Logo

 

Banner Image:   Baptist-Times-banner-2000x370-
Template Mode:   Baptist Times
Icon
    Post     Tweet


I feel lost
 

As the service began, I faced the challenge of trying to bring all human emotions and feelings together with God’s word. By Sean Fountain 

 

Queen Elizabeth1I feel lost.

Not my comment, but something posted on a well-known social media platform  on Friday morning.

Whatever your views on monarchy, I am sure we all agree that this is a truly historic moment in our nation's story. For many people, Queen Elizabeth was the only monarch we have ever known. She was highly regarded for her skills as a diplomat.  She was respected, as the figurehead of our nation.

Last Thursday evening (8 September) our Queen died at the age of 96.

What came as a surprise to me were my own feelings toward this event. I have never seen the Queen or met her, but somehow I felt a little adrift. It was as if something was missing. What once appeared to be stable, solid, unchangeable was no longer there. 

My social media friend summed it up beautifully: “I feel lost.”

All of my immediate plans were out of the window. A new sermon had to be prepared. All-age harvest festival was, definitely, inappropriate and had to be replaced by something that fitted the occasion. People needed to be notified of changes, rotas and plans redrafted. Remember, it is not only the minister that has to prepare!

As the service began, I faced the challenge of trying to bring all human emotions and feelings together with God’s word. As a fellowship, we wanted to hear what God was saying to us at this time. We looked at a beautiful passage from Isaiah 6 which begins;

In the year that King Uzziah died, I saw the Lord, high and exalted, seated on a throne; and the train of his robe filled the temple.

(Isaiah 6: 1)

I found a peace within those words. The solidity and anchor that I needed were still there and they were to be found in God who is both high and exalted, and yet, still touches the earth.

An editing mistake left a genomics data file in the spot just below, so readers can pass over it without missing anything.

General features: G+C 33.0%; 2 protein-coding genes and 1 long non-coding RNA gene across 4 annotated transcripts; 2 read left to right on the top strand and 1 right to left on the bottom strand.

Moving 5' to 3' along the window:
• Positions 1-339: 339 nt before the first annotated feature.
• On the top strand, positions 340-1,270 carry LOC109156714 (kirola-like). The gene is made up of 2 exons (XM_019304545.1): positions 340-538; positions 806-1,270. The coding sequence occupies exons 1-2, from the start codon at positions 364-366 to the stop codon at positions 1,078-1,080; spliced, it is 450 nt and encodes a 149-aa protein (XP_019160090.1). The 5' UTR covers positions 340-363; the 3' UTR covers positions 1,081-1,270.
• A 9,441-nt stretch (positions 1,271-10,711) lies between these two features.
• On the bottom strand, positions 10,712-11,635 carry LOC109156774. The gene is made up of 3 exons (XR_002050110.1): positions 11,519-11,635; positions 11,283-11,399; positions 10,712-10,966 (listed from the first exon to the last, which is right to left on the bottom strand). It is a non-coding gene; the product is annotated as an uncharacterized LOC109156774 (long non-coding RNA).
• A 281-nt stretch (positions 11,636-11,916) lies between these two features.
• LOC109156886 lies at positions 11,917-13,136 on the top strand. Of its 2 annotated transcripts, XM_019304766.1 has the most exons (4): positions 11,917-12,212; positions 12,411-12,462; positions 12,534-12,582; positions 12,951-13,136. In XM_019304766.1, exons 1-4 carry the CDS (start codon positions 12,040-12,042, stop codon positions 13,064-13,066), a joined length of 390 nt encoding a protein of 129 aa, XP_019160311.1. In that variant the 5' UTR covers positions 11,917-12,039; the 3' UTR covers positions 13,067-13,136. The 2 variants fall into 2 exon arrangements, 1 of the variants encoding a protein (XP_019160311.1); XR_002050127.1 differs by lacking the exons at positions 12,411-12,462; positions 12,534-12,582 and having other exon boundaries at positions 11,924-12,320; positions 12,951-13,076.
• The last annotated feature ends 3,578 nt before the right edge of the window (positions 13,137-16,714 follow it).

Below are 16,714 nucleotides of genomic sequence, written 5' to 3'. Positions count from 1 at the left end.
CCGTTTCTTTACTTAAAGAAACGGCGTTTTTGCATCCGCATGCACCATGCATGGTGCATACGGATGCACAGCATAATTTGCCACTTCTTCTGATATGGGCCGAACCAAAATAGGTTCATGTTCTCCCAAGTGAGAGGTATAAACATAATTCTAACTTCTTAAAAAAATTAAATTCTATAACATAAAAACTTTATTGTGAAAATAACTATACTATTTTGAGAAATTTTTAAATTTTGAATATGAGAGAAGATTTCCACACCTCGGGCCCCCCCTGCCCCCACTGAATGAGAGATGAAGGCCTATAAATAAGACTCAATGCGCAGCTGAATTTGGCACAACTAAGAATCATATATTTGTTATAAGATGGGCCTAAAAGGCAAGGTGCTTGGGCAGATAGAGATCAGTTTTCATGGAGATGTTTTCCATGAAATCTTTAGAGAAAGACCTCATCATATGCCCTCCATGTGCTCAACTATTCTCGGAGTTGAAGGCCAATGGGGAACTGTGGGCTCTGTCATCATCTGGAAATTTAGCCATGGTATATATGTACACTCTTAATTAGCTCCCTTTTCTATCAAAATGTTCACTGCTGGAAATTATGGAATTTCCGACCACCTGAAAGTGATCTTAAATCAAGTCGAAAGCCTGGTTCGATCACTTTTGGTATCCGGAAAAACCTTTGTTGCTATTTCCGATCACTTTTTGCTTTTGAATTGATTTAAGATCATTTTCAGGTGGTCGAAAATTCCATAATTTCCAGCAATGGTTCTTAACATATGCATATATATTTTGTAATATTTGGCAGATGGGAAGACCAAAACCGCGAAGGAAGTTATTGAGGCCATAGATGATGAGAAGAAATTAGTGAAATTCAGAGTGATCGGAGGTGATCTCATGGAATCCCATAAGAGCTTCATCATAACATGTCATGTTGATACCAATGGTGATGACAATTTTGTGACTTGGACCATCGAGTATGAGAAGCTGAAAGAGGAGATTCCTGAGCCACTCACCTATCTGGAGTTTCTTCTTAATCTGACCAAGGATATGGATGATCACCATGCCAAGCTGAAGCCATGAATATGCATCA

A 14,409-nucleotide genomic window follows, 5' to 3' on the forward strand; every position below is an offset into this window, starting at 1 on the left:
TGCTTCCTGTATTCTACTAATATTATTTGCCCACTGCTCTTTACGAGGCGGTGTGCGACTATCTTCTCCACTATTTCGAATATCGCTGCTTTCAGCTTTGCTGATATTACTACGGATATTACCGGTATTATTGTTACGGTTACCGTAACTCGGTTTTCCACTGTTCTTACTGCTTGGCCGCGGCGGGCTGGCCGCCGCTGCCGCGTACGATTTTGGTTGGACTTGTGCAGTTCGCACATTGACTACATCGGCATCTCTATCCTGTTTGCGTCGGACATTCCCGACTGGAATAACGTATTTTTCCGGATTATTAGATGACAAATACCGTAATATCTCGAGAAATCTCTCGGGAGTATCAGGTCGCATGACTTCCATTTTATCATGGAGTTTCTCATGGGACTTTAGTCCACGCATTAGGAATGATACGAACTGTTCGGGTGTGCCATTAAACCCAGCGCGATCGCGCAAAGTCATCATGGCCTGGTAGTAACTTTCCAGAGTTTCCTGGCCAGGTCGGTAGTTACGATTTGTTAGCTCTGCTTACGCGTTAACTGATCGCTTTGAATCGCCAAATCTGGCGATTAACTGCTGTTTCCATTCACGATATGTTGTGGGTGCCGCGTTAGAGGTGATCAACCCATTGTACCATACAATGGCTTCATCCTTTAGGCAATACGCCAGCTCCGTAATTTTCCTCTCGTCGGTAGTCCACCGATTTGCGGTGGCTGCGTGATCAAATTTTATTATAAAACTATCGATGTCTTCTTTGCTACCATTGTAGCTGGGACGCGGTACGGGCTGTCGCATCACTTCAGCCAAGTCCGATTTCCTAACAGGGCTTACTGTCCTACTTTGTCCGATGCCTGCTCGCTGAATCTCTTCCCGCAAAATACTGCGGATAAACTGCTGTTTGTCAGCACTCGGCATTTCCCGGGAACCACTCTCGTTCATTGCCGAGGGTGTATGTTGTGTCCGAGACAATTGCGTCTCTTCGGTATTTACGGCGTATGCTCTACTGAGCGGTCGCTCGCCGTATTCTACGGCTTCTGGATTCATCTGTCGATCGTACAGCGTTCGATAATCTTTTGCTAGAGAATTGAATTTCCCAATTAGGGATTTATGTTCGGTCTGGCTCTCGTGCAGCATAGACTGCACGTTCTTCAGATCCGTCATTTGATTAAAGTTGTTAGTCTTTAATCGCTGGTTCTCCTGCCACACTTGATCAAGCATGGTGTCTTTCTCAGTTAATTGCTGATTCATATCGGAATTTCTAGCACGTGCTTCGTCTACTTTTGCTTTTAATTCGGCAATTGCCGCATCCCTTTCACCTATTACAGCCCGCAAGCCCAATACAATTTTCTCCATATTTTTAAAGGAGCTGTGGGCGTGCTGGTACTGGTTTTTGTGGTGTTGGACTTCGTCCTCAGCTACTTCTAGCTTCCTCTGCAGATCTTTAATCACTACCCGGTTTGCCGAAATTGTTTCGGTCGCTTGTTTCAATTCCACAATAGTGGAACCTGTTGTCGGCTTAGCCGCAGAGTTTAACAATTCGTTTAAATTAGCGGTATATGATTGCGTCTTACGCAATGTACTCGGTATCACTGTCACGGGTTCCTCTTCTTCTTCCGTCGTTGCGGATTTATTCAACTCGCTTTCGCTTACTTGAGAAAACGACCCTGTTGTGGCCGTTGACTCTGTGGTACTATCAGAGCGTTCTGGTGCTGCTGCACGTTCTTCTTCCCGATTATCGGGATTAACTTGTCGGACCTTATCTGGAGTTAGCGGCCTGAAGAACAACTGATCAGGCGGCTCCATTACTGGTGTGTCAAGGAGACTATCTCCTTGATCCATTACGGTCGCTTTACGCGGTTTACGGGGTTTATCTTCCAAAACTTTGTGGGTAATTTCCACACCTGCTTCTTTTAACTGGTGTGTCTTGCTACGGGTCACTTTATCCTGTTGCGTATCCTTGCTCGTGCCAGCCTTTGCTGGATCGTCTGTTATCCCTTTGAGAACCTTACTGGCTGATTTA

This world is a place of constant change.  

Often, the changes are so small we hardly notice. Once in a while, they are so big they can leave us feeling lost. At those times when we feel lost, it’s good to know that God gives us a true anchor.  


Image | OpenClipart-Vectors | Pixabay 
 

Sean Fountain is the minister of Pier Avenue Baptist Church in Clacton-on-Sea, Essex. This reflection originally appeared on his blog "Fountain's Thoughts", and is republished with permission





 

 

Do you have a view? Share your thoughts via our letters' page
 
   
 
Baptist Times, 12/09/2022
    Post     Tweet
As a British pastor in Albania, Paul Alkazraji has heard many migration stories. In the light of a rise in the number of Albanians crossing the Channel this year, he offers this reflection
Home-educating mother Molly Ashton has drawn together home educators from across the United Kingdom to share their expertise and experience in a new book. She explains more
We may ask the question, ‘What about evangelism in our Union?’ But are we willing to step out of the boat and become the answer to that question? By William Wade
Dave Gregory is listening to children’s voices of wonder and lament over climate change - and wonders if we are letting their painful words shape both us, and our community's response
Why these stunning images point to a creator. By Chris Goswami
The reflections of a teenager whose parents served on an Urban Expression team
     The Baptist Times 
    Posted: 23/11/2022
    Posted: 15/11/2022
    Posted: 22/09/2022
    Posted: 15/09/2022
    Posted: 13/09/2022
    Posted: 05/09/2022
    Posted: 25/08/2022
    Posted: 12/08/2022
    Posted: 19/07/2022
    Posted: 01/07/2022
    Posted: 20/05/2022
    Posted: 28/04/2022
    Posted: 15/04/2022
    Posted: 12/04/2022
    Posted: 24/03/2022
    Posted: 16/03/2022
    Posted: 01/03/2022